Settling a five-year investigation, computer manufacturer Dell has agreed to pay $100 million in fines to the U.S. Securities and Exchange Commission. The company had been charged with using fraudulent accounting practices involving its exclusivity agreement with Intel. For years, Dell had been receiving big payoffs from Intel after agreeing to use Intel's computer chips exclusively. In the first quarter of 2007, for instance, these payoffs amounted to 76% of Dell's operating income. Dell's failure to report this revenue stream got the company into hot water. Here are the highlights of the case, according to the journalists who have been following it:
- The SEC's Complaint The New York Times' Cyrus Sanati sheds light on what Dell executives were doing:
Mr. Dell and other executives at the company attributed Dell’s growing profit margin to “cost-cutting measures” and “declining component cost” when it was actually a result of these large payments from Intel, the S.E.C. said.
The S.E.C. said that the company would often seek additional payments from Intel in order to close the gap between its expected results and its earnings targets. In 2004, Kevin Rollins, then Dell’s chief executive, sent an e-mail to Mr. Dell saying that the company had become too dependent on the Intel payments, calling it a strategic "problem."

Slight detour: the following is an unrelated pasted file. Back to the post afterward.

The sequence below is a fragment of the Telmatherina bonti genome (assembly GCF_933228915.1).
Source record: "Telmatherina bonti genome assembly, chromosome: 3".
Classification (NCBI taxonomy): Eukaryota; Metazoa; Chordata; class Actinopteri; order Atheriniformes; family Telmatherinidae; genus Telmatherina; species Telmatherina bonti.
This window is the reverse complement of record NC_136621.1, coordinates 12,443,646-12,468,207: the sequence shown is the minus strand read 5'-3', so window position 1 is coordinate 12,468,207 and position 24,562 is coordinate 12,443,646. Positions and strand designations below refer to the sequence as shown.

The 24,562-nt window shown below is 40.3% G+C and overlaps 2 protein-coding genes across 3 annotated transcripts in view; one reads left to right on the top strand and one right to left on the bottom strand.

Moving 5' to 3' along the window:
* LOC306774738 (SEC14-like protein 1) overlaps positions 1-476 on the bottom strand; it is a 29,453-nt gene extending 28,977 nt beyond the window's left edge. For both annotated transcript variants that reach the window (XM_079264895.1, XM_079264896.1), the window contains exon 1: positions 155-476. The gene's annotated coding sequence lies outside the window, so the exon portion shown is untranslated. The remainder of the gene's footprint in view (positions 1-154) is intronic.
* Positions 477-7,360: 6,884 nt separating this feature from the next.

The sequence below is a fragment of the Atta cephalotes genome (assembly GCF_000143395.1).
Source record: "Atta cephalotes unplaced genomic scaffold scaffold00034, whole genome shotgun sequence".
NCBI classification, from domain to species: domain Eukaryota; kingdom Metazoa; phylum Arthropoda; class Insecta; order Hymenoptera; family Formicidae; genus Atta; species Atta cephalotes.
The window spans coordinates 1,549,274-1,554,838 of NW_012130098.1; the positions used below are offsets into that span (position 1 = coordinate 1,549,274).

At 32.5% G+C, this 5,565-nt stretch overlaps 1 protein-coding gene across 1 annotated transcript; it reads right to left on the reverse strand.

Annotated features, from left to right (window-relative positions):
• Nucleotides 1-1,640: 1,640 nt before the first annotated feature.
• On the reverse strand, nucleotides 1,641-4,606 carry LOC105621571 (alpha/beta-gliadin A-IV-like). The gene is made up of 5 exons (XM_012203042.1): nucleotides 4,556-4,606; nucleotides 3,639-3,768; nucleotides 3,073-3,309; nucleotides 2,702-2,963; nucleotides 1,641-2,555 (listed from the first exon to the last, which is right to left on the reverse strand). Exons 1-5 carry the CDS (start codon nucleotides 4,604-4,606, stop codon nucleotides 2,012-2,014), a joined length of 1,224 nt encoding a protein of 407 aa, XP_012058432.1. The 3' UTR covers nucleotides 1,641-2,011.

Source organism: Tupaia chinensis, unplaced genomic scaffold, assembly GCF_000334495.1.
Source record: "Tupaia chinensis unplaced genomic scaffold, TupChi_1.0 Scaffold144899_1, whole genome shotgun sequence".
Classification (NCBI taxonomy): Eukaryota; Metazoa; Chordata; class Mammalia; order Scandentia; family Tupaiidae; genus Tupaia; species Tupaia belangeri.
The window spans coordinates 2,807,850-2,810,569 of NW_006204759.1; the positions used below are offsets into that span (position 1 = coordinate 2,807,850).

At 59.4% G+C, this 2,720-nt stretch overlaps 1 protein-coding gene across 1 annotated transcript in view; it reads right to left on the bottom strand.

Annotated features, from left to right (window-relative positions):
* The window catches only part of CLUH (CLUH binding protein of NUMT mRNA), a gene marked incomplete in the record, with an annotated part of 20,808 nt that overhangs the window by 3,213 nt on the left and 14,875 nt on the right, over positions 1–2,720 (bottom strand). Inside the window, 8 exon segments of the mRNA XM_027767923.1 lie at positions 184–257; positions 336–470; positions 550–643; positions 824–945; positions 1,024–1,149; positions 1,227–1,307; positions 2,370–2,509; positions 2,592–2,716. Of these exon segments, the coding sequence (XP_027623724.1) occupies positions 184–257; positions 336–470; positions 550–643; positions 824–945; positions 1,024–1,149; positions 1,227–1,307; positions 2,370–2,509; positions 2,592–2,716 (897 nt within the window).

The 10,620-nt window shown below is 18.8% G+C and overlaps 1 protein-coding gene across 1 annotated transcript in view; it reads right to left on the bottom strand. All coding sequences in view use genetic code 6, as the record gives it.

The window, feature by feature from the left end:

- Here's What's Illegal About This, explains Dan Nosowitz at Fast Company: "The payoffs, as shady as they may seem to customers who might want AMD chips (or, for that matter, to AMD itself), aren't illegal. What's illegal is failing to adequately inform investors of the source of income. That Dell remained stable was due in large part to money that had nothing to do with the sales of any of Dell's products, giving an inaccurate view of how successful the company was."
- Dell Executives Took a Hit, reports Antone Gonsalves at Information Week. Company founder Michael Dell paid a $4 million penalty and former CEO Kevin Rollins and ex-chief financial officer James Schneider had to pay up too: "Rollins and Schneider agreed to pay $4 million and $3 million, respectively. Nicholas Dunning, former regional VP of finance, and Leslie Jackson, former assistant controller, also agreed to settle SEC charges. Dunning and Jackson were each barred from appearing or practicing as an accountant before the SEC for three years."
- Dell Has a History of This, points out Jeffrey Burt at eWeek: "Intel's business practices have been under scrutiny for years. The chip giant has been fined or sued in several countries over the past several years for allegedly using its dominance in the x86 processor market to coerce OEMs, including Dell and Hewlett-Packard, to limit their use of AMD products. Dell was the last of the top-tier systems makers to use AMD processors."